Growing concerns about climate change, fuelled by the failure of governments to address the problem, have led many people to ask what they can do to stop the destruction of the environment.
Some people see changing their individual behaviour, through lifestyle changes and consumer choices, as being key to saving the planet.
Whether it is eating less meat, recycling, reducing food waste, turning the heating down or cutting down on car use, there is a myriad of ways that we are told we can help stop climate change.
Of course, measures such as cutting energy use are good things – as is the fact that so many people want to take action.
But doing these things won’t stop climate change, because they don’t match the scale of the problem – and because global warming is rooted in the way our society is organised.
Promoting individual lifestyle changes as a way of dealing with climate change dovetails with the dominant ideas in society.
It assumes that everyone is equally to blame for climate change and can play an equal role in stopping it. And, most dangerously, it diverts attention away from the unsustainable, wasteful system we live under.
It isn’t true that everyone on the planet plays an equal role in causing climate change.
The carbon footprints of the very rich are immeasurably heavier than those of the poor.
The main culprits are the fossil fuel industries and the industries that rely heavily on them for energy, such as transport.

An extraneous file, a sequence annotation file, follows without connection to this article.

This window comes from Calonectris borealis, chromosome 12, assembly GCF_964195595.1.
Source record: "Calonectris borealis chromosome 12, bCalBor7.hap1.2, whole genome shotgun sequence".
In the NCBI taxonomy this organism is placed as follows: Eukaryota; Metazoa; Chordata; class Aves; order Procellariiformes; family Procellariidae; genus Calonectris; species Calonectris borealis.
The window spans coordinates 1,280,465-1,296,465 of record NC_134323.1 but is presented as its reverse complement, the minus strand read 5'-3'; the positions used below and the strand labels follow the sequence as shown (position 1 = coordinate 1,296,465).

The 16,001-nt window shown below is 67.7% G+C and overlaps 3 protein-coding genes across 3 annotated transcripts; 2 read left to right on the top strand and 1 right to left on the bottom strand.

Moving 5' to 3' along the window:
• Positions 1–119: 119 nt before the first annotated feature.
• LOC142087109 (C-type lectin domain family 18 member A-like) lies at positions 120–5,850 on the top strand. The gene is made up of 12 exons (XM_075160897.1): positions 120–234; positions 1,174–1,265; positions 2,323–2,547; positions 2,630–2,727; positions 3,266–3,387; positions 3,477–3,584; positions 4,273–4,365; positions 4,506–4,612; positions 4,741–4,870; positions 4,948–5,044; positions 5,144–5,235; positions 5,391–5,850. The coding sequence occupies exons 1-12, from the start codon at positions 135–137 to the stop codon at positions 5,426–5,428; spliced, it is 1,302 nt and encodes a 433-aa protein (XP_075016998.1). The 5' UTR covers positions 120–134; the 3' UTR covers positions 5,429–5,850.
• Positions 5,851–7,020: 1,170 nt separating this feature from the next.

What we really need is for this dirty energy to be replaced with green, renewable energy.
But individuals acting alone can’t make this leap.
They need to come together as part of a movement that presses for the social changes that are required – such as government investment and regulation of energy companies’ emissions.
It also isn’t true that individuals have the same amount of power to make changes.
If Willie Walsh, the boss of British Airways, switched to investing in greener transport, that would have a much bigger impact than me walking to work every day.
And governments have the power to impose strict limits on businesses’ carbon emissions, and to directly invest in green initiatives.
Government policies can make it easier or harder for ordinary people to be green.
Of course, individuals can make changes to help the environment. People could put solar panels on their roofs.
They could even put mini wind turbines in their gardens or on their houses, like Tory leader David Cameron has.
But can this really be compared to the impact that a properly-funded government programme of investment in solar and wind energy would have?
Governments and business operate within the boundaries of neoliberalism and so dismiss anything that falls outside it.
World leaders want to look like they are taking action on climate change but they don’t want to challenge the interests of the powerful polluters at the heart of capitalism.
Putting the blame onto individuals is ideal – because it lets them get away with doing nothing.